Cover: Engaging Frontline Staff in Performance Improvement

Engaging Frontline Staff in Performance Improvement

The American Organization of Nurse Executives Implementation of Transforming Care at the Bedside Collaborative

Published in: The Joint Commission Journal on Quality and Patient Safety, v. 42, no. 2, Feb. 2016, p. 61-74

Posted on on February 03, 2016

by Jack Needleman, Marjorie L. Pearson, Valda V. Upenieks, Tracy Yee, Joelle Wolstein, Melissa Parkerton

BACKGROUND: Process improvement stresses the importance of engaging frontline staff in implementing new processes and methods. Yet questions remain on how to incorporate these activities into the workday of hospital staff or how to create and maintain its commitment. In a 15-month American Organization of Nurse Executives collaborative involv ing frontline medical/surgical staff from 67 hospitals, Transforming Care at the Bedside (TCAB) was evaluated to assess whether participating units successfully implemented recommended change processes, engaged staff, implemented innovations, and generated support from hospital leadership and staff. METHODS: In a mixed-methods analysis, multiple data sources, including leader surveys, unit staff surveys, administrative data, time study data, and collaborative documents were used. RESULTS: All units reported establishing unit-based teams, of which > 90% succeeded in conducting tests of change, with unit staff selecting topics and making decisions on adoption. Fifty-five percent of unit staff reported participating in unit meetings, and 64%, in tests of change. Unit managers reported substantial increase in staff support for the initiative. An average 36 tests of change were conducted per unit, with 46% of tested innovations sustained, and 20% spread to other units. Some 95% of managers and 97% of chief nursing officers believed that the program had made unit staff more likely to initiate change. Among staff, 83% would encourage adoption of the initiative. CONCLUSIONS: Given the strong positive assessment of TCAB, evidence of substantial engagement of staff in the work, and the high volume of innovations tested, implemented, and sustained, TCAB appears to be a productive model for organizing and implementing a program of frontline-led improvement.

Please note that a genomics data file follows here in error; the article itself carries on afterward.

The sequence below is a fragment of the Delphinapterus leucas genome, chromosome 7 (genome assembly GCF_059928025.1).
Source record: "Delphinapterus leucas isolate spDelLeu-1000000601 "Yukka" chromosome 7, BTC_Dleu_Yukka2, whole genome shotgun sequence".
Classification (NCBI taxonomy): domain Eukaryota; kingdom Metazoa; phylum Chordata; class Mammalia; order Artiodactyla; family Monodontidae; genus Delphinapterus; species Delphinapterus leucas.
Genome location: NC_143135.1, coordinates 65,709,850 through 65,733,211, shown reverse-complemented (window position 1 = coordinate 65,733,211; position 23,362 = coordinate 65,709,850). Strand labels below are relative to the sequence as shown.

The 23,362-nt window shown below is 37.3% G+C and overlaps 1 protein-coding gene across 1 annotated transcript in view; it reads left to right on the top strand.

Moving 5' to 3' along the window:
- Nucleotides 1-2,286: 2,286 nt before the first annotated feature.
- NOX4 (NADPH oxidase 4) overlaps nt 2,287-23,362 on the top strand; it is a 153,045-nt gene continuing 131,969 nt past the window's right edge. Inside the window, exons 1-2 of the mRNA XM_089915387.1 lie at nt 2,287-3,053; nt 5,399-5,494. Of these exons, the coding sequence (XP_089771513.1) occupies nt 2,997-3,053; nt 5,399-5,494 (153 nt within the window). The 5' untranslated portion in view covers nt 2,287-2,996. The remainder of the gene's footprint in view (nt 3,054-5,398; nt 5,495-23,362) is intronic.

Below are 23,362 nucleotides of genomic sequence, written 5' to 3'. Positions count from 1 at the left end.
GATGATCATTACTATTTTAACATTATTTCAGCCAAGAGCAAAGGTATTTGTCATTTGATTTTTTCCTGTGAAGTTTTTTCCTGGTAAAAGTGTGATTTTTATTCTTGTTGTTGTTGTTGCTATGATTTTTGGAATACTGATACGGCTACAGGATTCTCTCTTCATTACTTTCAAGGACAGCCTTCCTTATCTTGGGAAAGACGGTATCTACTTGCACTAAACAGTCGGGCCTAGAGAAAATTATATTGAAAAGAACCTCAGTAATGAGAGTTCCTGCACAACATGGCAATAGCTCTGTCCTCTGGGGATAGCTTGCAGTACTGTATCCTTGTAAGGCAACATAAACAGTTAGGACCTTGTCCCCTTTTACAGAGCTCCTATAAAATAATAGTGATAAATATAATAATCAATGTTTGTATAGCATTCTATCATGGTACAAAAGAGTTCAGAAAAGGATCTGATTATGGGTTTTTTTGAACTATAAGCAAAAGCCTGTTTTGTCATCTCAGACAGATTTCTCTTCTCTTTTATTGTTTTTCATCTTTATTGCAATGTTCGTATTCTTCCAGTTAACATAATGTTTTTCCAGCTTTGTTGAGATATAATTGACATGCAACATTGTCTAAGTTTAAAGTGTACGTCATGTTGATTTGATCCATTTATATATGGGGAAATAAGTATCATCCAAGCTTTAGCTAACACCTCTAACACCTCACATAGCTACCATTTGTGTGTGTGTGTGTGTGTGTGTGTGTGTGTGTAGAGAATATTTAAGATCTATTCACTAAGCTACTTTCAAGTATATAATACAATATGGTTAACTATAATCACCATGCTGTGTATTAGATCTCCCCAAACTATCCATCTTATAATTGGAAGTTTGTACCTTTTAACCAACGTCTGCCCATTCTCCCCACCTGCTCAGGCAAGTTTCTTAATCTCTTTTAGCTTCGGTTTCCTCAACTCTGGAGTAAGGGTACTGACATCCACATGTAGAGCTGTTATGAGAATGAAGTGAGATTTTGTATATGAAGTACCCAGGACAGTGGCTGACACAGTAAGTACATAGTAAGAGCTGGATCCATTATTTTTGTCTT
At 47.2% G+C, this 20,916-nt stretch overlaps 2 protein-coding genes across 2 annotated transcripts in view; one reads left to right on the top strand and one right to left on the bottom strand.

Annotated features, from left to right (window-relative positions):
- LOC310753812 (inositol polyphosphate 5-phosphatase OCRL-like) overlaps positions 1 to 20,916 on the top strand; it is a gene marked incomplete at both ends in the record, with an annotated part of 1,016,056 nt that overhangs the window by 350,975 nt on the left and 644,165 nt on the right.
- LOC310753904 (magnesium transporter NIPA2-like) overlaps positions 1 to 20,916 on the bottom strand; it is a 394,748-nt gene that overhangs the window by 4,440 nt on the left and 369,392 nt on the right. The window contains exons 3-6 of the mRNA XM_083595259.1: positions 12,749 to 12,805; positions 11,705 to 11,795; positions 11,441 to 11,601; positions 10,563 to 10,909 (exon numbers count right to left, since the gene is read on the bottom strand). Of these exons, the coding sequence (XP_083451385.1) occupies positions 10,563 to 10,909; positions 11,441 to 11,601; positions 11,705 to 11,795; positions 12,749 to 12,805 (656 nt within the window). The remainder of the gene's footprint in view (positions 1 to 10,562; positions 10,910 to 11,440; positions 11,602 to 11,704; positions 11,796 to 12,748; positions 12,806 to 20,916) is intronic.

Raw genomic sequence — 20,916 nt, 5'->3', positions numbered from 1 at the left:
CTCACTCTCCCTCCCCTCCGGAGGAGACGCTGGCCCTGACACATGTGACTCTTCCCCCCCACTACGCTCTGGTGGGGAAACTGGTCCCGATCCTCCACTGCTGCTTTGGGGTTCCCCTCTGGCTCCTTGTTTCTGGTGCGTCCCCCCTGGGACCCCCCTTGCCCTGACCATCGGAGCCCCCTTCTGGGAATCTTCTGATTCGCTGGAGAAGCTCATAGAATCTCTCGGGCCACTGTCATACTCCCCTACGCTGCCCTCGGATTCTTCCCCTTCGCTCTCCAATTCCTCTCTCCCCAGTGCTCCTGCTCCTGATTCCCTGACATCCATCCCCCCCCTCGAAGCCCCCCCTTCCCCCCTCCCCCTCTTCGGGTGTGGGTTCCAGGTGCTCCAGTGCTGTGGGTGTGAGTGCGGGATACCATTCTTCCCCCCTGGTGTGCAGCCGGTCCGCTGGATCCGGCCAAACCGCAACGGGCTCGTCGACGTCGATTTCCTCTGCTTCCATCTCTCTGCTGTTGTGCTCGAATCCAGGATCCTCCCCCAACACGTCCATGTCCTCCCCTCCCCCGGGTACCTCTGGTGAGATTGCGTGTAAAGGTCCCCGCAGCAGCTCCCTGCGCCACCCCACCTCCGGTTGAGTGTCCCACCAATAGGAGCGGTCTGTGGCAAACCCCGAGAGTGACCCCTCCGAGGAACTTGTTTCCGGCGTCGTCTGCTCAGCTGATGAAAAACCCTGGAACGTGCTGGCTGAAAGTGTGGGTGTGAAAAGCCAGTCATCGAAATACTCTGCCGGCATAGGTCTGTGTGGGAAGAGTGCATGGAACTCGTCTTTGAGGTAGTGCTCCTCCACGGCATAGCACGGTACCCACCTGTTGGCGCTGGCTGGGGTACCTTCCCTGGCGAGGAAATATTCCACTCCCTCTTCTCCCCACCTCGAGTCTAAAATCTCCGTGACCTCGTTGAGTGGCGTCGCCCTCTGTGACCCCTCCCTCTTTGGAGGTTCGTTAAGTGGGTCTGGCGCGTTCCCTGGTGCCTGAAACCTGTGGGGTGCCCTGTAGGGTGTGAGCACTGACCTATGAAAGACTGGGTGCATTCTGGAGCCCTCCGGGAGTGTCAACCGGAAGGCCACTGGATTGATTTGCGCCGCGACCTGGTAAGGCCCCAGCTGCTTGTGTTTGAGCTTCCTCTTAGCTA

This report is part of the RAND Corporation External publication series. Many RAND studies are published in peer-reviewed scholarly journals, as chapters in commercial books, or as documents published by other organizations.

The RAND Corporation is a nonprofit institution that helps improve policy and decisionmaking through research and analysis. RAND's publications do not necessarily reflect the opinions of its research clients and sponsors.